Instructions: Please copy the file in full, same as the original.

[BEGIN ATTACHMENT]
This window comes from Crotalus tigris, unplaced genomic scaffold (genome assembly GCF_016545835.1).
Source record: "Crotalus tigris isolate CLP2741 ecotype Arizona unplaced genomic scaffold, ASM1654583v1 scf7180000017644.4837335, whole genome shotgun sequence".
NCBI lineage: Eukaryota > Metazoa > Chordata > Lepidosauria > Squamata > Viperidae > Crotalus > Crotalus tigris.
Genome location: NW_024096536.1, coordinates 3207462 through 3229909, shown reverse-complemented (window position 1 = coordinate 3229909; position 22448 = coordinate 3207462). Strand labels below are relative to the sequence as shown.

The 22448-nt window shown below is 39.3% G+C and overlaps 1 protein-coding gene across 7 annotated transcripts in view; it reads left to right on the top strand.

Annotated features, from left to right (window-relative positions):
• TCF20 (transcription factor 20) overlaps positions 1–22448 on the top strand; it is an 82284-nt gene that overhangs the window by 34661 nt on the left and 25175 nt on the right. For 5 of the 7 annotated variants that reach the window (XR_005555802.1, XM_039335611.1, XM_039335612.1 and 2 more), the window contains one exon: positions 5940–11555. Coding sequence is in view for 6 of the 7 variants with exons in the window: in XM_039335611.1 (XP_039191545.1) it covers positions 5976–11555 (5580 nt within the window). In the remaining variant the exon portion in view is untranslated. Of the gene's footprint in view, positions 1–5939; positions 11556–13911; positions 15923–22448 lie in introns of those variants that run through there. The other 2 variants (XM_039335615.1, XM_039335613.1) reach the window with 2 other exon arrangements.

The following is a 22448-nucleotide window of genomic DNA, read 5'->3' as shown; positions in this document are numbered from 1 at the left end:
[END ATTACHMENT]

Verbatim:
This window comes from Crotalus tigris, unplaced genomic scaffold (genome assembly GCF_016545835.1).
Source record: "Crotalus tigris isolate CLP2741 ecotype Arizona unplaced genomic scaffold, ASM1654583v1 scf7180000017644.4837335, whole genome shotgun sequence".
NCBI lineage: Eukaryota > Metazoa > Chordata > Lepidosauria > Squamata > Viperidae > Crotalus > Crotalus tigris.
Genome location: NW_024096536.1, coordinates 3207462 through 3229909, shown reverse-complemented (window position 1 = coordinate 3229909; position 22448 = coordinate 3207462). Strand labels below are relative to the sequence as shown.

The 22448-nt window shown below is 39.3% G+C and overlaps 1 protein-coding gene across 7 annotated transcripts in view; it reads left to right on the top strand.

Annotated features, from left to right (window-relative positions):
• TCF20 (transcription factor 20) overlaps positions 1–22448 on the top strand; it is an 82284-nt gene that overhangs the window by 34661 nt on the left and 25175 nt on the right. For 5 of the 7 annotated variants that reach the window (XR_005555802.1, XM_039335611.1, XM_039335612.1 and 2 more), the window contains one exon: positions 5940–11555. Coding sequence is in view for 6 of the 7 variants with exons in the window: in XM_039335611.1 (XP_039191545.1) it covers positions 5976–11555 (5580 nt within the window). In the remaining variant the exon portion in view is untranslated. Of the gene's footprint in view, positions 1–5939; positions 11556–13911; positions 15923–22448 lie in introns of those variants that run through there. The other 2 variants (XM_039335615.1, XM_039335613.1) reach the window with 2 other exon arrangements.

The following is a 22448-nucleotide window of genomic DNA, read 5'->3' as shown; positions in this document are numbered from 1 at the left end: